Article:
WISCONSIN    Other Insurance/Subrogation/Defense Costs/Allocation

In a dispute between the liability insurers of two subcontractors concerning the priority of the "additional insured" coverage each owed to the Milwaukee Municipal Sewerage District for claims arising out of the local sewer system, the Wisconsin Supreme Court has ruled that Greenwich erred in claiming that its "other insurance" clause made it excess to the Steadfast policy. In Steadfast Ins. Co. v. Greenwich Ins. Co., 2019 WI 6 (Wis. Jan. 25, 2019), the court ruled that the outcome of this dispute was not controlled by the policies’ "other insurance" clauses, since the policies insured risks involving the operations of different insureds at different times and were therefore not "concurrent." Having found that both policies were primary and owed a defense, the court ruled that the underlying costs of defense should be shared by the carriers in proportion to their respective indemnity limits. Further, the court declared that Steadfast, as the insured’s subrogee, was contractually entitled to recover its attorney’s fees for compelling Greenwich to provide coverage. Justices Ann Bradley and Frank issued a separate opinion, concurring in the majority’s finding that the "other insurance" clauses did not apply but disagreeing that defense costs should be apportioned based on policy limits. They argued that Greenwich was, in effect, being rewarded for failing to defend by now only having to pay a small fraction of the total costs and should have owed 50%. The justices also contended that the "American Rule" should have barred Steadfast from recovering its legal fees in the coverage suit. Justice Rebecca Bradley also dissented, arguing that the court should have given effect to the excess "other insurance" wording in the Greenwich policy, thereby relieving it of any duty to defend.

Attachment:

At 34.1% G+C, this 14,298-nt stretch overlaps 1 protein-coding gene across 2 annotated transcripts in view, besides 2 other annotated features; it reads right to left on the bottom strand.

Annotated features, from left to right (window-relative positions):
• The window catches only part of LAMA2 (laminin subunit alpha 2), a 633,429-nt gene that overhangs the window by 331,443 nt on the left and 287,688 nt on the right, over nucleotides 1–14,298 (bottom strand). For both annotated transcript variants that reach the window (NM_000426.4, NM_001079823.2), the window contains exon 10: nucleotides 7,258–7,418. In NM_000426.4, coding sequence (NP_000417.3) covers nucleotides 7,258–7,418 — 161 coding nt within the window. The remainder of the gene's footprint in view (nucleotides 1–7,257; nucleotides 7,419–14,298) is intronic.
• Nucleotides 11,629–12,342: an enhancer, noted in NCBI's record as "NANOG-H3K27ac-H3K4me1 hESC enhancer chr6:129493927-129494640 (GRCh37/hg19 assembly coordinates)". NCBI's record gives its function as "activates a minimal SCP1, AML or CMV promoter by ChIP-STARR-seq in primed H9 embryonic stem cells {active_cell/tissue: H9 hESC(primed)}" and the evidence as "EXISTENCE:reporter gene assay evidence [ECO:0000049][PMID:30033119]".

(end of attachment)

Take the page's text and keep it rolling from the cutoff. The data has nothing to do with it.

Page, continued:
OTHER DEVELOPMENTS OF NOTE

* * * Inside the Insurance Industry * * *

Munich Re reports that cat claims cost insurers $80 billion in 2018, less than 2017’s results but nearly double the average for the past several decades. 2018 proved to be the fourth costliest year for insurers since 1980.

Business Insurance reports that the Irwin Siegel Agency is now offering an "active assailant" insurance product to its customers.

American Family is replacing Miller Brewing as the naming sponsor of the Milwaukee Brewers ballpark.

* * * California Burning * * *

Citing "extraordinary financial challenges" that it faced in the wake of recent severe wildfires for which it may bear responsibility, the Pacific Gas & Electric Company filed for Chapter 11 protection this week, asking a California bankruptcy court to allow to enter into a $5.5 billion "debtor in possession" financing of its liabilities.

* * * New Coverage Litigation * * *

Erie Insurance Exchange filed suit against Walmart in state court in Chicago this week, seeking a declaration that it does not owed coverage for a class action claim in which consumers complain that the "all natural" chips sold to them contained various synthetic or artificial ingredients.